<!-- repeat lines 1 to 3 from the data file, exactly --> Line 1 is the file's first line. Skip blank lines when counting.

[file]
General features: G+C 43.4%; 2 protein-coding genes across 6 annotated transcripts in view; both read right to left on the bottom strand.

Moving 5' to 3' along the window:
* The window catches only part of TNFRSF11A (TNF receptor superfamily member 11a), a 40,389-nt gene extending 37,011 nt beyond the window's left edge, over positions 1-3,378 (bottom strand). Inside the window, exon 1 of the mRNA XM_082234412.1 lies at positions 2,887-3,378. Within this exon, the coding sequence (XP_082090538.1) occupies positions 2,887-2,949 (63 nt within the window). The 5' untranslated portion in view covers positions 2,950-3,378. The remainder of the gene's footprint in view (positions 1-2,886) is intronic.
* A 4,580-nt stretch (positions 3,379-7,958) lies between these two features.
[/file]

General features: G+C 43.4%; 2 protein-coding genes across 6 annotated transcripts in view; both read right to left on the bottom strand.

Moving 5' to 3' along the window:
* The window catches only part of TNFRSF11A (TNF receptor superfamily member 11a), a 40,389-nt gene extending 37,011 nt beyond the window's left edge, over positions 1-3,378 (bottom strand). Inside the window, exon 1 of the mRNA XM_082234412.1 lies at positions 2,887-3,378. Within this exon, the coding sequence (XP_082090538.1) occupies positions 2,887-2,949 (63 nt within the window). The 5' untranslated portion in view covers positions 2,950-3,378. The remainder of the gene's footprint in view (positions 1-2,886) is intronic.